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Electronic Auction 519

Lot nuber 130

ATTICA, Athens. Circa 406/5 BC. Fourrée Drachm (13mm, 3.08 g, 9h). Emergency issue.

Electronic Auction 519
Lot: 130.
 Estimated: $ 300

Greek, Silver

Sold For $ 1 100. This amount does not include the buyer’s fee.

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ATTICA, Athens. Circa 406/5 BC. Fourrée Drachm (13mm, 3.08 g, 9h). Emergency issue. Helmeted head of Athena right, with frontal eye / Owl standing right, head facing; olive spray to left; all within incuse square. Kroll, Piraeus 3-54 (dies A/a); Kroll pp. 7–8; HGC 4, 1690. Toned, breaks in plating, exposing core. Near VF. Very rare.

From the Joshua Lee Collection.

Although the present coin does not match any of the dies in Kroll’s article, the style is so close to that of his dies A/a, that this coin must be from dies engraved by the same hand. As noted below, the hoard was massive in size, and it would not be surprising to find new dies by the same engraver(s).

In 405 BC, the Athenian playwright Aristophanes wrote The Frogs (οἱ Bάτραχοι), and in 392 BC, he wrote The Assemblywomen (αἱ Ἐκκλησιάζουσαι). Both plays contain pertinent references to the monetary situation in Athens resulting from the Peloponnesian War. In The Frogs, ll. 725-6, the Chorus complains that the current employment of less-than-honorable citizens and foreigners in positions of civic leadership is similar to the city-state's recent use of gold issues and so-called "grievous coppers" (πονήροις χαλκίοις) as currency, and in The Assemblywomen, ll. 815-22, one man complains how a decree of 394 BC, declaring these fourrées suddenly worthless, left him quite literally "holding the bag."

Suffering from a lack of funds late in the Peloponnesian War, Athens struck its first gold coinage, a clear sign of an economic emergency and one documented in the annual Parthenon inventories. In 413 BC, the Spartans captured Dekeleia and thereby cut off Athens from its main silver source at Laurion. By 407/6 BC, the need to raise funds for the city's defense became so desperate that the authorities ordered the melting down of available gold, including seven gold statues of Nike, which subsequently disappear from the inventory.

The "grievous coppers" mentioned in Aristophanes have consistently been interpreted as "official" fourrées, struck when the supply of gold was exhausted by 406/5 BC. Numismatists have subsequently attempted to distinguish this official issue from fourrées that were fabricated privately, which are voluminous for the issues of the fifth century. The 1902 discovery of a sizable hoard of plated tetradrachms and drachms at the Athenian port city of Piraeus provided the largest single piece of evidence in support of the theory that the fourrées Aristophanes mentioned were "official" issues, and not private fabrications. Re-examining the issue in 1996, John H. Kroll (Essays Oeconomides, pp. 139-142) argued that while the direct evidence was not conclusive that the "grievous coppers" of Aristophanes were "official" fourrées, no plausible alternative hypothesis existed, and that the identification of the 1902 Piraeus Hoard with the emergency coinage struck in 406/5 BC was very persuasive.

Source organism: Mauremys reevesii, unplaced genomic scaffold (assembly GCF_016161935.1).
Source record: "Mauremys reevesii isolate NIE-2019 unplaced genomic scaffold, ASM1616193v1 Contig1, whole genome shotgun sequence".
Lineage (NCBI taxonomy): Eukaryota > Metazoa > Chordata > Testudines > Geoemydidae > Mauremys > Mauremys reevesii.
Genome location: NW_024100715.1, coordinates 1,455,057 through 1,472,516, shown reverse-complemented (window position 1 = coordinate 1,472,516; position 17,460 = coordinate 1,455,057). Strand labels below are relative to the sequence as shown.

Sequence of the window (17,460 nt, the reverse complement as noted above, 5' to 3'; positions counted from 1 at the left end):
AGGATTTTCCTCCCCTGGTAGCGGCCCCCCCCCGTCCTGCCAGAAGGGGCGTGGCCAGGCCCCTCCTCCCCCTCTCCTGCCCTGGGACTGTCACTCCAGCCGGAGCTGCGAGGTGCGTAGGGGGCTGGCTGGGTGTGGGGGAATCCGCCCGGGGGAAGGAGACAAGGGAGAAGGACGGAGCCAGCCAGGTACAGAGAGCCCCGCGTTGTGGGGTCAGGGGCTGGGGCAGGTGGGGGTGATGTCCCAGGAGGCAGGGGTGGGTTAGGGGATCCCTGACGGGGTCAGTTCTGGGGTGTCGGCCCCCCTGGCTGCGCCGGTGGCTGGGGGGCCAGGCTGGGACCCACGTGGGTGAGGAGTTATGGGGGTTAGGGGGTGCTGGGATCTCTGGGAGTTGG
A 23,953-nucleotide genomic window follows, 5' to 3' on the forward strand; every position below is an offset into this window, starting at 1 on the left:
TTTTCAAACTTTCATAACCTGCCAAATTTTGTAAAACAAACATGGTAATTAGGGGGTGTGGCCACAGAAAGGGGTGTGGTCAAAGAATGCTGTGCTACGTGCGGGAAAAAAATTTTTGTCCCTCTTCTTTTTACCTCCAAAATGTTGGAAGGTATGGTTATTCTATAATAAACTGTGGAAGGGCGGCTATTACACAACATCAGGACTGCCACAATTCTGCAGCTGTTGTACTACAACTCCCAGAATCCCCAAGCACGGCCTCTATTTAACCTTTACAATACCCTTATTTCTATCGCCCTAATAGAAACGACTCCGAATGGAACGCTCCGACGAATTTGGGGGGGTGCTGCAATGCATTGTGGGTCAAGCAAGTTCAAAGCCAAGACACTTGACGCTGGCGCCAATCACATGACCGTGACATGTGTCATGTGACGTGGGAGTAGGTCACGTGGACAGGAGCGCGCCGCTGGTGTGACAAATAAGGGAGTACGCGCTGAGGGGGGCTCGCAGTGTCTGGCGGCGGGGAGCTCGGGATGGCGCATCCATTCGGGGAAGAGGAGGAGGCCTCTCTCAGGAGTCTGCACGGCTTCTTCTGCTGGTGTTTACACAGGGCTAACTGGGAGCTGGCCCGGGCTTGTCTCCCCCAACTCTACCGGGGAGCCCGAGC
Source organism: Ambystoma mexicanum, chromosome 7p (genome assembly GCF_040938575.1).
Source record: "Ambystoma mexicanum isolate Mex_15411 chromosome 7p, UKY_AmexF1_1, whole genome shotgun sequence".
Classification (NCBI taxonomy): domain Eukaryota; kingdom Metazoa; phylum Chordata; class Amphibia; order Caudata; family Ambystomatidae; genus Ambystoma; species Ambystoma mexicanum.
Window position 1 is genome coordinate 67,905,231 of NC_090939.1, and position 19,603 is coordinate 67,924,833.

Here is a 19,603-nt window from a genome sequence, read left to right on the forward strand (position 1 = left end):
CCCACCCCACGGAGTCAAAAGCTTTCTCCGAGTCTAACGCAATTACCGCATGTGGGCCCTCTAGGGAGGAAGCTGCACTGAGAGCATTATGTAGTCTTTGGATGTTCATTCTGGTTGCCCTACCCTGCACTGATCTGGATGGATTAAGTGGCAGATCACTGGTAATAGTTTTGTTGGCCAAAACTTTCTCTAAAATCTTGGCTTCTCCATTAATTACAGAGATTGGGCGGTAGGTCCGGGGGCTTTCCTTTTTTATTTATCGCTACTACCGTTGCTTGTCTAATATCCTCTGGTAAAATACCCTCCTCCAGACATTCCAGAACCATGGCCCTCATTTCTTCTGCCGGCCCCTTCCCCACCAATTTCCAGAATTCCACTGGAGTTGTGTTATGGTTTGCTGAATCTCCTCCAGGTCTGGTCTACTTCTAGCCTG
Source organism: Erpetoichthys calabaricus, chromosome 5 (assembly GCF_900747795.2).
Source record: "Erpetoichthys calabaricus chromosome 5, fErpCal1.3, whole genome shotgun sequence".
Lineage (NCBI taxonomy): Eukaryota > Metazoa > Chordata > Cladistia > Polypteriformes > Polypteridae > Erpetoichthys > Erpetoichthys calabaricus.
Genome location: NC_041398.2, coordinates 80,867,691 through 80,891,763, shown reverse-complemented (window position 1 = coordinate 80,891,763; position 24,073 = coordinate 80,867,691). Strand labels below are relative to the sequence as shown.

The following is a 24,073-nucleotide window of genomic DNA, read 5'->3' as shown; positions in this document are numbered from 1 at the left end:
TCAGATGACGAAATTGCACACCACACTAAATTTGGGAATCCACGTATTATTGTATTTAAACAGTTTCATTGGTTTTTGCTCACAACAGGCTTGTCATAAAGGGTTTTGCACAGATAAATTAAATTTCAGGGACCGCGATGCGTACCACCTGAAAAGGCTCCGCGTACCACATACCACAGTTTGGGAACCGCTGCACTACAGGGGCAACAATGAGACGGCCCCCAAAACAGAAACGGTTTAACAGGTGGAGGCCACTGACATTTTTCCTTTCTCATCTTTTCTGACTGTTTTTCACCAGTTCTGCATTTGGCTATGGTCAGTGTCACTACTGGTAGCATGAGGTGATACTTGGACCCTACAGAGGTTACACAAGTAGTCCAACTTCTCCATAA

According to Kroll, the drachms in the hoard numbered in the hundreds, if not thousands, and most were disbursed into the market over the years following its discovery. Kroll analyzed the groups that were obtained by the ANS and Athens, as well as a number of private pieces that were identified. All the coins are of identical distinctive condition, coloration, and style, and were struck from a limited number of dies, nearly all had evidence of bronze disease. Another notable feature is that there is no crescent on the reverse on all dies. Only coins struck from the dies identified in the hoard can be reasonably attributed to the "official" fourrée issue of 406/5 BC. As the importance of these fourrées were only recently recognized, nearly all of the pieces absorbed into the market cannot be traced to the hoard with certainty. However, the consistent appearance of the coins noted by Kroll can be used as a basis for determining the likelihood of coins from these dies having originated from the hoard. The present coin is struck from the dies used on the hoard, and also has the same appearance as those coins, making it likely that this coin originates from the hoard.

Closing Date and Time: 29 June 2022 at 10:43:00 ET.

All winning bids are subject to an 18% buyer’s fee.